FCC Releases Draft 3.5 GHz Auction Procedures
On February 7, 2020, the FCC released a draft Public Notice setting forth application and bidding procedures for Auction 105, which will auction Citizens Broadband Radio Services (CBRS) licenses in the 3550-3650 MHz band (3.5 GHz band). The Commission will vote on the draft Public Notice at its February 28, 2020 meeting and Auction 105 is scheduled to commence on June 25, 2020. The auction will be the Commission’s first auction of mid-band spectrum to support the deployment of 5G, the Internet of Things, and other advanced spectrum-based services.
The release of the Public Notice represents one of the final Commission actions needed to make a critical swath of mid-band spectrum available for 5G. The Commission previously established licensing and operating rules for the 3.5 GHz band, and determined that up to seven Priority Access Licenses (PALs) in each of the 3,233 U.S. counties will be licensed through competitive bidding. Under the draft Public Notice, the window for filing Short-Form Auction Applications would begin on March 26 and end on April 9. Applicants would need to select all of the county-based license areas on which they may want to bid, and submit the necessary upfront payments (based on $0.01 per MHz-POP, with a minimum of $500 per county) by May 21, 2020.
The FCC would use an ascending clock auction design, similar to what was used in Auction 102 (24 GHz) and Auction 103 (Upper 37 GHz, 39 GHz, and 47 GHz), in which bidders would indicate their demands for generic license blocks in specific counties. The bidding system would limit bidders to no more than four blocks in any given county at any point in the auction. Unlike Auctions 102 and 103 where specific license assignments were made through an assignment bidding round, an automated Spectrum Access System (SAS) will make the specific channel assignments for a particular licensee on a dynamic basis in order to protect incumbent users in the band from harmful interference.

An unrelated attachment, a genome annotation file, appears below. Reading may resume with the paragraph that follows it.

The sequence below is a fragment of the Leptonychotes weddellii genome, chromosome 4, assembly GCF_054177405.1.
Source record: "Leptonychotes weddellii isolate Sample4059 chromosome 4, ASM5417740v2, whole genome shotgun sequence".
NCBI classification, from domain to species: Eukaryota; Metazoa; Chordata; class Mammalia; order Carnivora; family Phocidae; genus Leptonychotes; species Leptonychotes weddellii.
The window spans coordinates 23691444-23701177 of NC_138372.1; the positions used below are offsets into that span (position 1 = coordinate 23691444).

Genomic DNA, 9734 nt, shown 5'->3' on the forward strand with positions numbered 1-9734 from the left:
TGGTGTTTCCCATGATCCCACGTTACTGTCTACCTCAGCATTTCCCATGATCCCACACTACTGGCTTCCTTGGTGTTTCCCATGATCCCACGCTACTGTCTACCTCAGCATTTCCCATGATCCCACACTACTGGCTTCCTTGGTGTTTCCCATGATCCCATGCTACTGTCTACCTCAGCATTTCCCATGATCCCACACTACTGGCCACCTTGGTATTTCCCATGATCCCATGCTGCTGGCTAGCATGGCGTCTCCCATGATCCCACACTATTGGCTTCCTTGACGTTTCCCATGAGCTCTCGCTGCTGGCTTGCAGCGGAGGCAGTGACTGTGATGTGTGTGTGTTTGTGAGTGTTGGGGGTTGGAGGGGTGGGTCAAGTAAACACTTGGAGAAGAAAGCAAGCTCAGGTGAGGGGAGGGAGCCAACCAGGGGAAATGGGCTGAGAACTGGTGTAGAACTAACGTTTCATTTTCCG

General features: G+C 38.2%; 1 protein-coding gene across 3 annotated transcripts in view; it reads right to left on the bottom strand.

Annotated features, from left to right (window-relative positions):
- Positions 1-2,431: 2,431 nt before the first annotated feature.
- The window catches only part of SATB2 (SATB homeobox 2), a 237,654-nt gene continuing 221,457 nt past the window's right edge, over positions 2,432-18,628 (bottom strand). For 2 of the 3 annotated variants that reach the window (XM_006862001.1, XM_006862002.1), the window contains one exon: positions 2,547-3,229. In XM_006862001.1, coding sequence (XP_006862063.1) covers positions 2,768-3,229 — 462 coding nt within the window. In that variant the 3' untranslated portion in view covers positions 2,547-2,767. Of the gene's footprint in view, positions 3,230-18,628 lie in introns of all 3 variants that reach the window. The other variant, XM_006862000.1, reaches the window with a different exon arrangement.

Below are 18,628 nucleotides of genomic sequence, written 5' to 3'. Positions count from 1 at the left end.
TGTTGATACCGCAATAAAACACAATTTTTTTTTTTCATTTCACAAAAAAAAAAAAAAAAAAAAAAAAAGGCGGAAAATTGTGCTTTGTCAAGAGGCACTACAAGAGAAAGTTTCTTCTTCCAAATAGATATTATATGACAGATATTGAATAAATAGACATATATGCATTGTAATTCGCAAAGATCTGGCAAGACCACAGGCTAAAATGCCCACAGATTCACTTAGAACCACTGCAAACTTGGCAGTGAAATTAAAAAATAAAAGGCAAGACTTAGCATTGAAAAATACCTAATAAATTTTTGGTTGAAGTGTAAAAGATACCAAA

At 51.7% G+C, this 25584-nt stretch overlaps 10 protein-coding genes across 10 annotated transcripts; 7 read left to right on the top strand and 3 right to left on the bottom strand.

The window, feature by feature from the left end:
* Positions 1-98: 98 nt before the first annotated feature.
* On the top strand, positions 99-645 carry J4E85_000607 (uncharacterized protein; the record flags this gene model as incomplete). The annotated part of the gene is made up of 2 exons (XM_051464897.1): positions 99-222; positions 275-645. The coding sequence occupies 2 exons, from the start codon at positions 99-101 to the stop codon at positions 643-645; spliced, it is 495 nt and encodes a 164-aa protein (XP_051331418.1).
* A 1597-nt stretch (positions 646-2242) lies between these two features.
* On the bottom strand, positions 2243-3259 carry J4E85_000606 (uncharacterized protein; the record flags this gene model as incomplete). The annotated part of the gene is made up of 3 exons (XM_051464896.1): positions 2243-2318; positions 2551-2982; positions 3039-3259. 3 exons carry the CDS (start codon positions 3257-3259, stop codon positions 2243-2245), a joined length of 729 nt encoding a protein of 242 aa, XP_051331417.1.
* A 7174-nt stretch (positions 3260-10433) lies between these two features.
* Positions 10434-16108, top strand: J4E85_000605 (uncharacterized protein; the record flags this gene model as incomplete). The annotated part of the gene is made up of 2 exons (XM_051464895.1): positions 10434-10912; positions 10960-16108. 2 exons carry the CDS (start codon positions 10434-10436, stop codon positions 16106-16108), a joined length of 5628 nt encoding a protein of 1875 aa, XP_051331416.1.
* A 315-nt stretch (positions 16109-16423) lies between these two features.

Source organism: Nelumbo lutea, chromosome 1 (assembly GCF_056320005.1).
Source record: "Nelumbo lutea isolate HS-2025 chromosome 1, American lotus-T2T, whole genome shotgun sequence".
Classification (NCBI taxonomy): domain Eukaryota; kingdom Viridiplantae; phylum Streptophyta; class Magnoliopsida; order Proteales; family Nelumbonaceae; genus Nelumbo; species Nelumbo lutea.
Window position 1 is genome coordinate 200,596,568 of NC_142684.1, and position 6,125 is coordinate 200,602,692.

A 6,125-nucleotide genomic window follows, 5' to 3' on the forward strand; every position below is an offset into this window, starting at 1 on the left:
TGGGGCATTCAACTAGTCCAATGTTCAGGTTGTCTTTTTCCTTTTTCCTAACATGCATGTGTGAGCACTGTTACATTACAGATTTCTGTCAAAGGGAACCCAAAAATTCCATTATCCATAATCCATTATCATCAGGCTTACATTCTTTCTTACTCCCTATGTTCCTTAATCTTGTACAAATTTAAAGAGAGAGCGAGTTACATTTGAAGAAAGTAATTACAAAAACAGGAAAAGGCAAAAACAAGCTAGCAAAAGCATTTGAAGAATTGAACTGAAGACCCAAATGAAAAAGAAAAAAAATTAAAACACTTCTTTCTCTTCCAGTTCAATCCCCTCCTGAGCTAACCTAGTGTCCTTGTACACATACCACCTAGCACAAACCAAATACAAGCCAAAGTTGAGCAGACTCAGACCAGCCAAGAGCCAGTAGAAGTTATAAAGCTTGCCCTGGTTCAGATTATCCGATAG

Auction 105 contemplates assigning a total of 22,631 PALs nationwide—far more license blocks that any other FCC Auction has previously included. By comparison, Auction 103 offered 14,144 blocks across 34 channels in 416 Partial Economic Areas (PEAs). The draft Public Notice would make bidding credits available to small businesses (capped at $25 million) and rural service providers (capped at $10 million). Parties interested in providing feedback to the Commission on the draft Public Notice likely have about two weeks to do so before the FCC’s general prohibition on presentations on matters listed on the Sunshine Agenda, which is typically released a week prior to the Commission’s meeting, kicks in.
Please contact Wiley’s team of experts if you would like to better understand the draft auction procedures, the CBRS service and licensing rules, or if you would like more information on participating in Auction 105.